Tim Peake's Capsule at The Science Museum

Tim Peake’s Capsule at The Science Museum

You could spend days and not see everything…much like the V&A and the many other fantastic museums in London. From there I meandered through Kensington Gardens and popped into Kensington Palace. My Historic Royal Palaces membership was due to expire and I really wanted to make one more visit before that happened. It was perfect really as I had visited Osborne House on the Isle of Wight just the day before.

The young Queen Victoria at Kensington palace

The young Queen Victoria at Kensington palace

I met my lovely Belgian friend Valy there at 12noon and we immediately went to have a look. Extraordinary! It’s just mind-blowing to see these treasures. How these things survive is incredible. I often wonder that if people had had more ….I suppose respect for things in the past few centuries, we might have more such treasures. Nevertheless, those that we do have are a wonder to behold and I appreciate every one of them.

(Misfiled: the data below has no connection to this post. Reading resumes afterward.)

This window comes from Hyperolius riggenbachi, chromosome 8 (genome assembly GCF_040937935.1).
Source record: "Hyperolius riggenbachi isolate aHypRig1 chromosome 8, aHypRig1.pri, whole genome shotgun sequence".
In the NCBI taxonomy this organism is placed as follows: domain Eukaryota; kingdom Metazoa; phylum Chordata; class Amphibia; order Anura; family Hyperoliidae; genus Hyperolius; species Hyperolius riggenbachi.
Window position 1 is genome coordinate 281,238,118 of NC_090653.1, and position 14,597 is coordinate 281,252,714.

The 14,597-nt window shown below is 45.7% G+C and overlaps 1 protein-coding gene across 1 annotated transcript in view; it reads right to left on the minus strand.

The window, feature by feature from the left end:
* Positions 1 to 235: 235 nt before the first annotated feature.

On till 27 April 2017: A celebration of the 950th anniversary of the 1067 charter, the oldest item from the City of London Corporation’s 100 km of archives.

The charter was given to the City by William the Conqueror soon after he was crowned at Westminster, but before he entered the City of London. It is key to how William won the support of London and how the City itself began to gain its special autonomy.  Written in Old English, the Charter is tiny, less than 16cm x 2cm in size with one of the earliest seal impressions of William I.

Enchanting!!! Extraordinary!! Amazing!! Incredible!! Ancient!!

We spent another 30 minutes or so in the art gallery…oh those paintings….just stunning. Sometimes I look at them and just wonder at the skill and patience and love the artists must have had…very often you can look at a paintings and it is so finely executed you thinks it’s a photograph.

Procession of Sir James Whitehead, Lord Mayor 1888-1889

“The Ninth of November, 1888”; shows the Procession of Sir James Whitehead, Lord Mayor 1888-1889, passing the Royal Exchange. – artist William Logsdail (1859-1944)